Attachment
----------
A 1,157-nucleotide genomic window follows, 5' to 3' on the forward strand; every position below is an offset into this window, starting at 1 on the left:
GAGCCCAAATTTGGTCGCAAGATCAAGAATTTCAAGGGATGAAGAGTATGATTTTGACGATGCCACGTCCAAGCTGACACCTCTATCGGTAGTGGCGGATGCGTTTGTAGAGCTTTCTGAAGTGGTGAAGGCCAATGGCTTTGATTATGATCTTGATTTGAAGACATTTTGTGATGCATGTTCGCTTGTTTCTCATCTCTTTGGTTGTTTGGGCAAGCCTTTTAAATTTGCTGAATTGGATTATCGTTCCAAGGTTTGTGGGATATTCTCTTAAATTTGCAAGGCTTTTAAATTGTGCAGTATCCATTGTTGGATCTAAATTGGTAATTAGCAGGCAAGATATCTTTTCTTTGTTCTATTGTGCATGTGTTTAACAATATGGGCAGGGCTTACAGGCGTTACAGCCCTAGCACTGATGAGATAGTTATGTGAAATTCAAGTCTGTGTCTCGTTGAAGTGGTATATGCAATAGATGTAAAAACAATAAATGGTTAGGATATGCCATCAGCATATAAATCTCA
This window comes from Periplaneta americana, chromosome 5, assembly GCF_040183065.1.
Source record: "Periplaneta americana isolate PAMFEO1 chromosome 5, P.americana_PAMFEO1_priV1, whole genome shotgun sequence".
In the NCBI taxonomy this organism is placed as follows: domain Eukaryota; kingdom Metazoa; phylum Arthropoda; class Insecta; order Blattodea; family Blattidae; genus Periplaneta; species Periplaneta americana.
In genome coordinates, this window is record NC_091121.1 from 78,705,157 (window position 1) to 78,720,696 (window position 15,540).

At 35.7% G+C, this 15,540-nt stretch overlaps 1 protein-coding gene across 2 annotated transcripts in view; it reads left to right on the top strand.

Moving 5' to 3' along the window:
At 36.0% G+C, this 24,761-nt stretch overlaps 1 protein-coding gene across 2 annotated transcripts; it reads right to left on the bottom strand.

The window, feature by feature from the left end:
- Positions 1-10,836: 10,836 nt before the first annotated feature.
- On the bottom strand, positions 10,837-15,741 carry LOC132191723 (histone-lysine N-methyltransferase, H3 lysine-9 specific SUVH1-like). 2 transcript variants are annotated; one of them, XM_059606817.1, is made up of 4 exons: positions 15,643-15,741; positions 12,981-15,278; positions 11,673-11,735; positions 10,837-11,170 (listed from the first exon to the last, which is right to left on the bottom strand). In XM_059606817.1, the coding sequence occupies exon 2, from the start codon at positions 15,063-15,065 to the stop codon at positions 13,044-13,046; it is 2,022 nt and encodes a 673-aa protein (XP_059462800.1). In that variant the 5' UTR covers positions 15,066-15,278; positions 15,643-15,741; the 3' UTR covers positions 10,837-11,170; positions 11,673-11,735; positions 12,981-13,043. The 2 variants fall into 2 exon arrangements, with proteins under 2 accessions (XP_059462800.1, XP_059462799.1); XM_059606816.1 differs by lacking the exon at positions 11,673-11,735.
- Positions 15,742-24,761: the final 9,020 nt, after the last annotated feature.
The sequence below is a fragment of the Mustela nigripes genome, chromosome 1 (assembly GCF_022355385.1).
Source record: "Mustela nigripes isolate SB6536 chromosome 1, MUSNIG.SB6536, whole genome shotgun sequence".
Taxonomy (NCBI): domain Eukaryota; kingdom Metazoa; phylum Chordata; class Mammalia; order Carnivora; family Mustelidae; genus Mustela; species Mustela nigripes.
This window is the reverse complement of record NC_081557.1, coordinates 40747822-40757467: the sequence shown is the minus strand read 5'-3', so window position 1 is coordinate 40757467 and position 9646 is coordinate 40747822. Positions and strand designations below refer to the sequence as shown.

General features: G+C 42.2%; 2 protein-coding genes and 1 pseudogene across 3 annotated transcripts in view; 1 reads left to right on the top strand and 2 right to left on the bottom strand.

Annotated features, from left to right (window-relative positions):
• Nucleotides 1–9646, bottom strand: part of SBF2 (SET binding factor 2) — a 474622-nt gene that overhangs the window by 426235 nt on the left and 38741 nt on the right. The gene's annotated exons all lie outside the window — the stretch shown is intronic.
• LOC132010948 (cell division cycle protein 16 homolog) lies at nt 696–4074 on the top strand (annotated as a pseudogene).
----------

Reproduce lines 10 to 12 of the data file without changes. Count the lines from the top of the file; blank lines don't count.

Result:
The window, feature by feature from the left end:
- Positions 1-10,836: 10,836 nt before the first annotated feature.
- On the bottom strand, positions 10,837-15,741 carry LOC132191723 (histone-lysine N-methyltransferase, H3 lysine-9 specific SUVH1-like). 2 transcript variants are annotated; one of them, XM_059606817.1, is made up of 4 exons: positions 15,643-15,741; positions 12,981-15,278; positions 11,673-11,735; positions 10,837-11,170 (listed from the first exon to the last, which is right to left on the bottom strand). In XM_059606817.1, the coding sequence occupies exon 2, from the start codon at positions 15,063-15,065 to the stop codon at positions 13,044-13,046; it is 2,022 nt and encodes a 673-aa protein (XP_059462800.1). In that variant the 5' UTR covers positions 15,066-15,278; positions 15,643-15,741; the 3' UTR covers positions 10,837-11,170; positions 11,673-11,735; positions 12,981-13,043. The 2 variants fall into 2 exon arrangements, with proteins under 2 accessions (XP_059462800.1, XP_059462799.1); XM_059606816.1 differs by lacking the exon at positions 11,673-11,735.